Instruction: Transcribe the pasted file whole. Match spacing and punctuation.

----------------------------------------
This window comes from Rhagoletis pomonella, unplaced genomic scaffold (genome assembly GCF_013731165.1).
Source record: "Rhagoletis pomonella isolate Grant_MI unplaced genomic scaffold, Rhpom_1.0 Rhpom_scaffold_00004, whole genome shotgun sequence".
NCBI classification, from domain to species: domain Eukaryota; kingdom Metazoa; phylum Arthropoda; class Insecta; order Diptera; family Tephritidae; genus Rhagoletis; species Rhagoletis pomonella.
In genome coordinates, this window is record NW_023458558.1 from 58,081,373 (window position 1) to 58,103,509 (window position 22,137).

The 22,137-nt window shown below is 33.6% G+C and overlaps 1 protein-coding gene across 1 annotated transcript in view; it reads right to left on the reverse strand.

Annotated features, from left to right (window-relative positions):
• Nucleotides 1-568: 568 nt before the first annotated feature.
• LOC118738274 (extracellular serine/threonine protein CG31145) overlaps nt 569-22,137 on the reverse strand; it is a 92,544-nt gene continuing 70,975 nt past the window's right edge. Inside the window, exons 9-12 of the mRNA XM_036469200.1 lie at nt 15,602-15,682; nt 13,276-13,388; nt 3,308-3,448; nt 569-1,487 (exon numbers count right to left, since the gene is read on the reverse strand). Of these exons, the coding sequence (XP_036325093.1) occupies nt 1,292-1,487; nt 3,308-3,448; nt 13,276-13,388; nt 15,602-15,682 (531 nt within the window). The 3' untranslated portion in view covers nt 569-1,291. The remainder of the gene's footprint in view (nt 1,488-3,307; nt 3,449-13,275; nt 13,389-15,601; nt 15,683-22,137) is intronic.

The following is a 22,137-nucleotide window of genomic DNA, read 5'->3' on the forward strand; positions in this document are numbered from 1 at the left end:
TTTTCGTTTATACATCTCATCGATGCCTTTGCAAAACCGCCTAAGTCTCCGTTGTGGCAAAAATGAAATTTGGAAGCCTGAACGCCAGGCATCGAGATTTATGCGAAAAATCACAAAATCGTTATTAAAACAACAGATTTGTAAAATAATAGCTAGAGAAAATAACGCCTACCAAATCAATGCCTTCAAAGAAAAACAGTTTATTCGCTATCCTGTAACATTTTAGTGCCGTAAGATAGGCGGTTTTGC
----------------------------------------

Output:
This window comes from Rhagoletis pomonella, unplaced genomic scaffold (genome assembly GCF_013731165.1).
Source record: "Rhagoletis pomonella isolate Grant_MI unplaced genomic scaffold, Rhpom_1.0 Rhpom_scaffold_00004, whole genome shotgun sequence".
NCBI classification, from domain to species: domain Eukaryota; kingdom Metazoa; phylum Arthropoda; class Insecta; order Diptera; family Tephritidae; genus Rhagoletis; species Rhagoletis pomonella.
In genome coordinates, this window is record NW_023458558.1 from 58,081,373 (window position 1) to 58,103,509 (window position 22,137).

The 22,137-nt window shown below is 33.6% G+C and overlaps 1 protein-coding gene across 1 annotated transcript in view; it reads right to left on the reverse strand.

Annotated features, from left to right (window-relative positions):
• Nucleotides 1-568: 568 nt before the first annotated feature.
• LOC118738274 (extracellular serine/threonine protein CG31145) overlaps nt 569-22,137 on the reverse strand; it is a 92,544-nt gene continuing 70,975 nt past the window's right edge. Inside the window, exons 9-12 of the mRNA XM_036469200.1 lie at nt 15,602-15,682; nt 13,276-13,388; nt 3,308-3,448; nt 569-1,487 (exon numbers count right to left, since the gene is read on the reverse strand). Of these exons, the coding sequence (XP_036325093.1) occupies nt 1,292-1,487; nt 3,308-3,448; nt 13,276-13,388; nt 15,602-15,682 (531 nt within the window). The 3' untranslated portion in view covers nt 569-1,291. The remainder of the gene's footprint in view (nt 1,488-3,307; nt 3,449-13,275; nt 13,389-15,601; nt 15,683-22,137) is intronic.

The following is a 22,137-nucleotide window of genomic DNA, read 5'->3' on the forward strand; positions in this document are numbered from 1 at the left end:
TTTTCGTTTATACATCTCATCGATGCCTTTGCAAAACCGCCTAAGTCTCCGTTGTGGCAAAAATGAAATTTGGAAGCCTGAACGCCAGGCATCGAGATTTATGCGAAAAATCACAAAATCGTTATTAAAACAACAGATTTGTAAAATAATAGCTAGAGAAAATAACGCCTACCAAATCAATGCCTTCAAAGAAAAACAGTTTATTCGCTATCCTGTAACATTTTAGTGCCGTAAGATAGGCGGTTTTGC